Bill Fain has dedicated his professional life to designing spaces and places that advance the practice of urban design. He strives to address the urban challenges that confront the world’s cities, and even suggests that a building should be in some way incomplete, so that only as it gathers with other buildings to shape a public space does it begin to participate in something more meaningful and complete. Boston Globe architecture critic Robert Campbell states “No one knows more than Bill Fain about the problems that beset the world’s cities. But Fain welcomes every problem as a learning experience. He’s convinced that with enough common sense and fellow-feeling, we’ll do better.” Bill’s work involves large-scale projects that are necessarily interwoven with the critical issues of contemporary urban design and place-making, such as job creation, transportation and transit, housing and public open space. The work has been world-wide, with projects across the US, Asia and the Middle East.
A native Californian, Bill earned his B. Arch. from UC Berkeley in 1968 and M. Arch. at Harvard’s Graduate School of Design in 1975, also spending a term at Manchester University in England. In the early 1970s he worked under Jacquelin Robertson as an urban designer in New York Mayor John Lindsay’s Urban Design Group in Manhattan. Continuing his public sector work, he was a senior architect/urban designer for the Boston Redevelopment Authority, and later worked on federal new town programs for HUD in Washington. Moving west, he joined William L. Pereira Associates in 1980 as Director of Urban Design, and partnered with Scott Johnson FAIA to transition the firm to Johnson Fain in 1987. For the last 25 years he has served as Director of Urban Design + Planning, as well as Managing Partner in an office of 70 architects, planners and interior designers, headquartered in downtown Los Angeles.A 2004 Honors Award from the National AIA in Urban and Regional Design recognized his 300-acre Mission Bay Master Plan as having established a new San Francisco neighborhood while embodying the essence of the existing city. Based on the Spanish “vara” block from the San Francisco survey of 1839, vara blocks are pedestrian-friendly, while allowing efficient urban development. Anchored by a new UCSF Medical School campus, the plan seamlessly extends the existing city grid and features a Bay-side linear park that continues the regional open space network. The plan is currently being implemented.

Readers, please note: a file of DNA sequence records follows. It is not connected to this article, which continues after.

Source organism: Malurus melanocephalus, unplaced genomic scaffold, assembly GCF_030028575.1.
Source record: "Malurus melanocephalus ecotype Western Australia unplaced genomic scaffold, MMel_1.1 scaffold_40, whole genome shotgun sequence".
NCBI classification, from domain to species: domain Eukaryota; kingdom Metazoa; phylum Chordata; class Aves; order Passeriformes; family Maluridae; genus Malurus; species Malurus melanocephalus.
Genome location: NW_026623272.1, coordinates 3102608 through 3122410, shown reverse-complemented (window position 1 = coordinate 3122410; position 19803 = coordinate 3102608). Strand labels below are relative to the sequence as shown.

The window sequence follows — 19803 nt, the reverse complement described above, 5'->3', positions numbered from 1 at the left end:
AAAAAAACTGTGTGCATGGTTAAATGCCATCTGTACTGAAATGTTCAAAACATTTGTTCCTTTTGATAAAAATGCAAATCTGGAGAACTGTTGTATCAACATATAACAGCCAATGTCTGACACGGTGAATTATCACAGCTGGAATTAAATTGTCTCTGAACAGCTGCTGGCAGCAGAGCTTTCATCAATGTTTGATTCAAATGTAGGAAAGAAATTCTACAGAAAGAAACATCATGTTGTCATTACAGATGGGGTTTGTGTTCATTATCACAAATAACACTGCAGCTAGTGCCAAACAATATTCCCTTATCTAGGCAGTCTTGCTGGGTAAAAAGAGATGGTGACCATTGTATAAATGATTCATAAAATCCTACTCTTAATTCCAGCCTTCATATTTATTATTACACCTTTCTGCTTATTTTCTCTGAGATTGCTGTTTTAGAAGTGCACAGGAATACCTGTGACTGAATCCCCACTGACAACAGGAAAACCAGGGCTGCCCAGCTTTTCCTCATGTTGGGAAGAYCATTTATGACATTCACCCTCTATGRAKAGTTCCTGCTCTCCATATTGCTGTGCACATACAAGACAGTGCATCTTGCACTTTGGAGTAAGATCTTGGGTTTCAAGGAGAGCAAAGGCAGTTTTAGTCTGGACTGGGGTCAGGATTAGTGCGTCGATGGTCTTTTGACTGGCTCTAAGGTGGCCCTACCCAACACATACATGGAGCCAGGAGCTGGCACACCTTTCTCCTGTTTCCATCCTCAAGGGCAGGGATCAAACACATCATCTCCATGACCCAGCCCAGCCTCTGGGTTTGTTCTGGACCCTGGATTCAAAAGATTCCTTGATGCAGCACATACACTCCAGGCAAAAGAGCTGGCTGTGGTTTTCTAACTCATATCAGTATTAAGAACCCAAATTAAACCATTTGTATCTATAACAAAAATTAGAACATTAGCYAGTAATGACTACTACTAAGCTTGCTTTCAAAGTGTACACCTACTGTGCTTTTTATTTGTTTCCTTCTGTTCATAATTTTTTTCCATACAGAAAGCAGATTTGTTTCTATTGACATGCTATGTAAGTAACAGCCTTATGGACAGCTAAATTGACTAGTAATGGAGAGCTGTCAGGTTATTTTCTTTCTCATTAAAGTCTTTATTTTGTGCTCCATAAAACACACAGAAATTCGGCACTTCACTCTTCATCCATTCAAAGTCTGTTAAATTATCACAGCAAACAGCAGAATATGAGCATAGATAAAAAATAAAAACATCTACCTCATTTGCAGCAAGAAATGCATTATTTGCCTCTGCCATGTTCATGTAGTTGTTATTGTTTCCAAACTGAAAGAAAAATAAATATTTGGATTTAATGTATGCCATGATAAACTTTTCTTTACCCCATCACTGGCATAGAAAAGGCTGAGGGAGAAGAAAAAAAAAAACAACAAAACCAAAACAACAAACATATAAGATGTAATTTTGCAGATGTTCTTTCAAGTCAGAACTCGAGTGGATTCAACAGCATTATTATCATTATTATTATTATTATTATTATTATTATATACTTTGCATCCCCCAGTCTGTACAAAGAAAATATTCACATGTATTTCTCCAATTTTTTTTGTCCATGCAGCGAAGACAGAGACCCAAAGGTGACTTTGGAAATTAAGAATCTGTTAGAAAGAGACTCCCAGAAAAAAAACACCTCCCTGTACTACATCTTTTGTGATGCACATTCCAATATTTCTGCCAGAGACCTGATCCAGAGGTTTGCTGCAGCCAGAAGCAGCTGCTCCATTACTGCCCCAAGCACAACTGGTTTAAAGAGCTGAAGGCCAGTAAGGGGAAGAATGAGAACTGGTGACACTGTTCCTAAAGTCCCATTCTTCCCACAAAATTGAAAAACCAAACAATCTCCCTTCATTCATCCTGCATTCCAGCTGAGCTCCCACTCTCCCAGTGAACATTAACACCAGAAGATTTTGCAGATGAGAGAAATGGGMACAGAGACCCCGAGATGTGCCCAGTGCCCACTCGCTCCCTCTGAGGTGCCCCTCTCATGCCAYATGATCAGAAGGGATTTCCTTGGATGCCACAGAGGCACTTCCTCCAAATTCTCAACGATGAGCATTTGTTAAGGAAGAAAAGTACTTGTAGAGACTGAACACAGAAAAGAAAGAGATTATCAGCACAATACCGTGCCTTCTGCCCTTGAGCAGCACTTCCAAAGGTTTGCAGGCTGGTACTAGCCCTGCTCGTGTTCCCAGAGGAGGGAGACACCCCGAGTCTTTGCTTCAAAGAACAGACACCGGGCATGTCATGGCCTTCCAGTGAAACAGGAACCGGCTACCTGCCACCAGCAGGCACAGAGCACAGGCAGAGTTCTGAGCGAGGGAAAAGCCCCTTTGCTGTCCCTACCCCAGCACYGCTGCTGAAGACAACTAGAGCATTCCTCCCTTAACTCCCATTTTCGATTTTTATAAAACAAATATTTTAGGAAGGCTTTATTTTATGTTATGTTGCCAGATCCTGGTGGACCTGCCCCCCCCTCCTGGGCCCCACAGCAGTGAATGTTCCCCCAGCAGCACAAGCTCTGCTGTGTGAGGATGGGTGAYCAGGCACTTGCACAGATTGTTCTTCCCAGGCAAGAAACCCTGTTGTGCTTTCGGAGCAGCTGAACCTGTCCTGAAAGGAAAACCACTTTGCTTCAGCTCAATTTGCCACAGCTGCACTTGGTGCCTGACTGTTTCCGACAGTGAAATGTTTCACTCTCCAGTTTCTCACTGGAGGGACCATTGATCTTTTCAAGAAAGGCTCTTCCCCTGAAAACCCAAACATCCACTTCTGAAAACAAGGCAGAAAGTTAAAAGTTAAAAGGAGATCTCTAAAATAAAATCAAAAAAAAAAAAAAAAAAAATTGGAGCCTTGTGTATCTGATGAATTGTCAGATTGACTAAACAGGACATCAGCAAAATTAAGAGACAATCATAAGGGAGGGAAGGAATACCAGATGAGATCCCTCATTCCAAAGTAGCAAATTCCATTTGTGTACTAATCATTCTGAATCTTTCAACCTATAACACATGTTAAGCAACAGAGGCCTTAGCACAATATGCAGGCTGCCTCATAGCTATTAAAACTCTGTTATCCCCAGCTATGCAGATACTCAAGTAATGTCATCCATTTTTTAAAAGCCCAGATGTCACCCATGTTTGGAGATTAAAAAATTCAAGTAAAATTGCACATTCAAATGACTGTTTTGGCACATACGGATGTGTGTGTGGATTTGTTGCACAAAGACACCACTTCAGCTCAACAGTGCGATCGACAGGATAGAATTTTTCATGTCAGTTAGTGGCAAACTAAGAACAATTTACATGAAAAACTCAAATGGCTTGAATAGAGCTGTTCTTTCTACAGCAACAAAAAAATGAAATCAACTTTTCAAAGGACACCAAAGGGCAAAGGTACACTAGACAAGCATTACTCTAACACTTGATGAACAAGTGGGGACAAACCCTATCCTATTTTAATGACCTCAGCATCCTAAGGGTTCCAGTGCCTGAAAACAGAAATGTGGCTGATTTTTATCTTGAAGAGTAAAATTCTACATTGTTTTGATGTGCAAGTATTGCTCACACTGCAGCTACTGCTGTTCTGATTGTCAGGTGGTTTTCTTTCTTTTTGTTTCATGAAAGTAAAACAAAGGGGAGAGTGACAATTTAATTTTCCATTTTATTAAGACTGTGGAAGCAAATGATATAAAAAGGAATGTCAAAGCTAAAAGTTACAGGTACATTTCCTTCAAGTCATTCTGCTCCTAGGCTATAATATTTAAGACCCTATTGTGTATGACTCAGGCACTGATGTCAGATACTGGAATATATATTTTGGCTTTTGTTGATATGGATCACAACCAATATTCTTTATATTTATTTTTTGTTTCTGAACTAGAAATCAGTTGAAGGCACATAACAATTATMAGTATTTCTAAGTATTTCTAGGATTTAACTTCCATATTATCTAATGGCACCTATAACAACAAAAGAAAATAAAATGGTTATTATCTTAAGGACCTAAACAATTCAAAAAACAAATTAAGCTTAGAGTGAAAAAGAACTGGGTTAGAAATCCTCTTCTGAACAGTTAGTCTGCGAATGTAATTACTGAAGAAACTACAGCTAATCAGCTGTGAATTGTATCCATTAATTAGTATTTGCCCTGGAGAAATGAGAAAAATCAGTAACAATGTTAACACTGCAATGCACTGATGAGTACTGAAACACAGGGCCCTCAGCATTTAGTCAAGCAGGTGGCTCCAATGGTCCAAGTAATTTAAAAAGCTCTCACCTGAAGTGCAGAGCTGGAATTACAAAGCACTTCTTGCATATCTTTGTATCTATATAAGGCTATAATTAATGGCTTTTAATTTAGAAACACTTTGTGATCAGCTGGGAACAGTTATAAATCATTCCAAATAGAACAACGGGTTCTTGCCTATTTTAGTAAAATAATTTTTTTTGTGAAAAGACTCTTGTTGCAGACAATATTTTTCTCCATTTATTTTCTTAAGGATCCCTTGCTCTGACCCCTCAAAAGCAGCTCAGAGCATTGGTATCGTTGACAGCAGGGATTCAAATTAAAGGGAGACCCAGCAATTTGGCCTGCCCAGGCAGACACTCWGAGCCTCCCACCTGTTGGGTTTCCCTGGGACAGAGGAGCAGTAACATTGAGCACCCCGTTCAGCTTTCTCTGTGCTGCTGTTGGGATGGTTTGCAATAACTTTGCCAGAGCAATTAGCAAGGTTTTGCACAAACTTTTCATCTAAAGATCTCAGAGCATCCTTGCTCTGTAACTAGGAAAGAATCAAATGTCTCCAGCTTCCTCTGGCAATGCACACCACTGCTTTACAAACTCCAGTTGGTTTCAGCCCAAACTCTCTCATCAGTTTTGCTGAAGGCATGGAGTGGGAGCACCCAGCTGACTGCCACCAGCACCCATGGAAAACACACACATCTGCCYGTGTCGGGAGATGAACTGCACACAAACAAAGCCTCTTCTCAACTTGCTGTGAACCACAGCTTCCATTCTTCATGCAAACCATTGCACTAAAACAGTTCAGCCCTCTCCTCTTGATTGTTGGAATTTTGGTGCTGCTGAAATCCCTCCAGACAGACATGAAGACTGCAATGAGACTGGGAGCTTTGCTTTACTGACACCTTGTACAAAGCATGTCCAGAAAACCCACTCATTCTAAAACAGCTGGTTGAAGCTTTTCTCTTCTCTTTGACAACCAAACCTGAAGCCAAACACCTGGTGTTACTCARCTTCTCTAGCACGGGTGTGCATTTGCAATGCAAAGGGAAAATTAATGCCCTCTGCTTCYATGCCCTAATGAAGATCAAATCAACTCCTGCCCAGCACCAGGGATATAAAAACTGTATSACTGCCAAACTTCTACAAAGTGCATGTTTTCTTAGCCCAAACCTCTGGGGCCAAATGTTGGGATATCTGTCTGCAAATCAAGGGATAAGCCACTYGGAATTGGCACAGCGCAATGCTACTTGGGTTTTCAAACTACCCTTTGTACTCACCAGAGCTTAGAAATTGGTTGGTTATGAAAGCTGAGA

Fain has been successful with a number of high profile competitions. His winning scheme for Beijing’s Central Business District provided for more than twelve million sqm of mixed-use urban development and was implemented prior to the 2008 Olympics. Another competition winner was the Jiangwan New Town Master Plan in central Shanghai. Designed for 100,000 population, the plan set new standards for the region, emphasizing sustainable, transit-served development. AIA’s California Chapter recently recognized two other urban plans for Chinese cities in SiChuan Province—Chengdu and XiChang. Facing enormous growth pressure, the new plans realign the path of urban growth while preserving important environmental resources.
His work has been published and exhibited widely. His Los Angeles Greenway Concept Plan received awards from the AIA and Progressive Architecture, and was featured in the Urban Revisions Exhibit at the Museum of Contemporary Art in Los Angeles. The concept proposed reusing river and flood control channels, former Red Car ROWs, power line easements and recent Metro line segments as open space connectors. Many of these opportunities have been incorporated into the Los Angeles City General Plan update and underpin much of the ongoing work on the Los Angeles River.
Bill has been awarded fellowships from the National Endowment for the Arts and National Endowment for the Humanities and was the recipient of a Rome Prize Fellowship at the American Academy in Rome. His Rome plan which reunites the Tiber River and the city earned an award in an open competition of the Forum Tevere promoted by ACER and the Universita’ degli Studi di Roma “La Sapienza”.
He is a board member of the Southern California Institute of Architecture and is actively involved with many civic organizations. He has taught at UC Berkeley, Harvard and SCI-Arc. He frequently writes and lectures on urban design and planning and is the author of “Italian Cities and Landscapes: An Architect’s Sketchbook” and the forthcoming “If Cars Could Talk: Essays on Urbanism.”
Director for Office of Sustainable housing and Communities, U.S. Department of Housing and Urban Development